I’ve been playing a lot with Numbers lately. I think Apple have really created something great here – whenever I use Excel I always spend hours trying to make the spreadsheet look good. Things like headings, graphics, borders etc. take ages to get right – resizing rows, merging cells, and so on. With numbers it is such a pleasure to make spreadsheets that actually look great with little effort.

Anyway, I was interested in comparing functions in Excel to functions in Numbers. There are a lot more functions in Excel than Numbers, though most of the basics are in Numbers. I was thinking of writing a blog outlining the differences, but I got side tracked when I started looking at the Excel functions CODE and CHAR.

Excel tells me that CODE:

Returns a numeric code for the first character in a text string. The returned code corresponds to the character set used by your computer.

Numbers tells me:

The CODE function returns the Unicode code number of the first character in a specified string.

Ok – Numbers mentions Unicode. I figured I’d try some experiments with CODE and CHAR – using both Numbers and Excel.

I started Numbers and typed in a cell =CODE("A"). It returned 65. Not unexpected. I tried this in Excel. Same result.

So next I tried some Japanese. I typed in a Numbers cell =CODE("か"). That’s the hiragana character KA for those who can’t make it out (first character of my wife’s name for those wondering why I chose it). The result in Numbers was 12363 (304B in hex). This is the correct Unicode value.

I tried this in Excel. I got the result 95. Clearly an odd return value – but in Microsoft’s defence, they never promised CODE would work for double byte character sets. So I tried the reverse of CODE, that is =CHAR(95). It returned an “_” character.

I remembered though that Excel doesn’t work very well in Japanese, by default, using English Excel. You need to convert your application to use Japanese. Absolutely bizarre way to do things – most Applications on the Mac work with any language – no need to change the application in some way. Anyway, I followed the instructions to change to Japanese Excel. Some of the menus and dialogs are now in Japanese, but I can still do what I need for testing. So I test again:

=CODE("か") now returns 9259. That’s not Unicode either! I spent a lot of time trying to work out what that code represents. It turns out it is ISO-2022-JP.

So here are the results of my testing for each of these applications.

Numbers Unicode Test
Results from Numbers

English Excel Unicode Test
Results from English Excel

Japanese Excel Unicode Test
Results from Japanese Excel

Numbers stores its files as XML, and you can see the use of Unicode in the text:

<sf:formula-string sfa:string="=CODE(&quot;&#x304B;&quot;)"/>

So what does all this prove? Nothing really. Well, except that Numbers makes use of the more modern encoding format of Unicode more than Excel. The differences in CODE and CHAR could make for some obscure errors when importing Excel documents to Numbers documents, though I’m not sure these functions are generally used that much anyway. It would be interesting to hear how Japanese users of Numbers are finding the compatibility between files in Excel and files in Numbers.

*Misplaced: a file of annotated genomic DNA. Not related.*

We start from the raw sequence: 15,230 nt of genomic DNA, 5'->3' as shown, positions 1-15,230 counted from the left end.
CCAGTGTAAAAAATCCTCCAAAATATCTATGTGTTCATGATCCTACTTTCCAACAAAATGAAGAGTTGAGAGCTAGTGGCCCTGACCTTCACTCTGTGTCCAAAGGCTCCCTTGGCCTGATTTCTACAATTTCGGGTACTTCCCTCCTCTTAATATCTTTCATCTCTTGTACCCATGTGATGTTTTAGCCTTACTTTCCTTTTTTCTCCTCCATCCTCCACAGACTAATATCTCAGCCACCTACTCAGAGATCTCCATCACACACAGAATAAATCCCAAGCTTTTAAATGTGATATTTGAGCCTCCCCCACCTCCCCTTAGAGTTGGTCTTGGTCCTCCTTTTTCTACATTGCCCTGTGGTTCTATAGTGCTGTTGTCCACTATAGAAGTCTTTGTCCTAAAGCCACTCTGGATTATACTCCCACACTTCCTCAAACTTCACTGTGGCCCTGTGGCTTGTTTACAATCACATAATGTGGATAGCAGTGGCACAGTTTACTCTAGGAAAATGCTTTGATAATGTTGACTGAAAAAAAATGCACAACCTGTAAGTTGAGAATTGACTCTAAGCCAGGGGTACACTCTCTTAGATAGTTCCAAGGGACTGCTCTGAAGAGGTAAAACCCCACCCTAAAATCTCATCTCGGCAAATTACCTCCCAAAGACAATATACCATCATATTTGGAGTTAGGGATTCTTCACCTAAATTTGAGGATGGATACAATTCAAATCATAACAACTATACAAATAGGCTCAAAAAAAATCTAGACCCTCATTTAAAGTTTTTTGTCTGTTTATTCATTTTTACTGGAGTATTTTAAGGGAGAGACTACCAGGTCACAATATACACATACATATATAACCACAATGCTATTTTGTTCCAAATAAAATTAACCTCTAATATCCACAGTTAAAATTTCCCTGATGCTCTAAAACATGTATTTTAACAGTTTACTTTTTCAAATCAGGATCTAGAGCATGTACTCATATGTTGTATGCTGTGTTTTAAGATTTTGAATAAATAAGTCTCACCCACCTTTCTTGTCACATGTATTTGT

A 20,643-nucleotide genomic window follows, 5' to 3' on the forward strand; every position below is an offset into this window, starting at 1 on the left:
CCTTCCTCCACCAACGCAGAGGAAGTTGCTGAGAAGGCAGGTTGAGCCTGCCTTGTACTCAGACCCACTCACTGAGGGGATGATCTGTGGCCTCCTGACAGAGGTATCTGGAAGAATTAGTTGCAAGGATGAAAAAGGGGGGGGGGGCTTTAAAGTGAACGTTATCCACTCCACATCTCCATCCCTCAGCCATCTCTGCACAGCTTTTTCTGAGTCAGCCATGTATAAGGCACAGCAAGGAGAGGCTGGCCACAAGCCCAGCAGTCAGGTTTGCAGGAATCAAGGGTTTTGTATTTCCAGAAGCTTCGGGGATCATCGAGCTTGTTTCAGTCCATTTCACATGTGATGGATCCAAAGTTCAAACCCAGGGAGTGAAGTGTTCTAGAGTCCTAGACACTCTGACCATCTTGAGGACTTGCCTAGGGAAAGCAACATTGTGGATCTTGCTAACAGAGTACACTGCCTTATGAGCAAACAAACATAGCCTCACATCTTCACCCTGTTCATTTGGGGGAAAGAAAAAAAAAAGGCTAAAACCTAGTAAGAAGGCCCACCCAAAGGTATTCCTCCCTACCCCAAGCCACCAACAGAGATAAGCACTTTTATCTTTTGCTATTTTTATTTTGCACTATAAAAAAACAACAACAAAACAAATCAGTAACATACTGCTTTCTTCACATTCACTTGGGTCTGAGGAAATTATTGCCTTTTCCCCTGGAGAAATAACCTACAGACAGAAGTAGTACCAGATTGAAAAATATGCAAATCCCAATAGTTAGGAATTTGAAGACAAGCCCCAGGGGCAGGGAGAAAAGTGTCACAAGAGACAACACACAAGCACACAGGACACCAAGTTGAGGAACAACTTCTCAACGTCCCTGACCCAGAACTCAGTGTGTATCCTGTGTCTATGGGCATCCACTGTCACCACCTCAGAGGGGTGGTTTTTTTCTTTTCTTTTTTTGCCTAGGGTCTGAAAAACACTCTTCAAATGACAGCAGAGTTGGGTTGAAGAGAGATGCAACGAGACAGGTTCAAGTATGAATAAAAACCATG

iWork Numbers, Excel and Unicode

7 thoughts on “iWork Numbers, Excel and Unicode

  • November 16, 2007 at 4:39 am

    I think you just found out that excel doesn’t support unicode. For years I tried to make a list of chinese / dutch / german words, and could only do it in word, because excel couldn’t handle the chinese characters. I think this is just an annoying bug on microsoft’s side…

  • April 3, 2008 at 10:10 pm

    hi, i was just wondering whether you know if numbers has the pearsons coefficient like excel? And whether you thought it best that i use microsoft for mac instead as i will be using numbers for statistical purposes?


  • April 3, 2008 at 10:30 pm

    Hey blondie. You might to read my other blog article on Numbers – http://curmi.com/blog/2007/08/26/functions-in-excel-and-numbers/

    In particular, take a look at the spreadsheet I mention. You’ll see that Pearsons Coefficient is not available in Numbers. So my answer to your question is, currently, you’ll most likely need to use Excel.

  • May 16, 2008 at 8:48 am

    Yo. I came here looking for a solution to this problem. In my search I found out that apparently there is something called “Power Utility Pak” that will let one do this in Excel. While PUP isn’t gratis, its existence makes me believe that there might be a competitor that is. Anyway, I think I’ll be checking out OpenOffice.org instead, because this is just too much of a hassle.

  • June 6, 2008 at 4:50 pm


    If you think that numbers is so great, then why don’t they have this “broom” function where you can copy the stile of a box into another one? Espescially if the boxes have special lines around them.
    It would be really good if you woud know that.
    thank you!

  • June 6, 2008 at 5:01 pm

    It is there in the Format menu. Copy Style and Paste Style. ALT-CMD-C and ALT-CMD-V.

  • August 7, 2008 at 4:35 pm

    It seems obvious that they should upgrade their excel’s code() function. Microsoft should be able to do this as it is one of the most profitable company in the world.

    The internal char handling scheme of excel may need to be changed in order to achieve this. But it should not be a problem for their programmers which should be among the best in the world …

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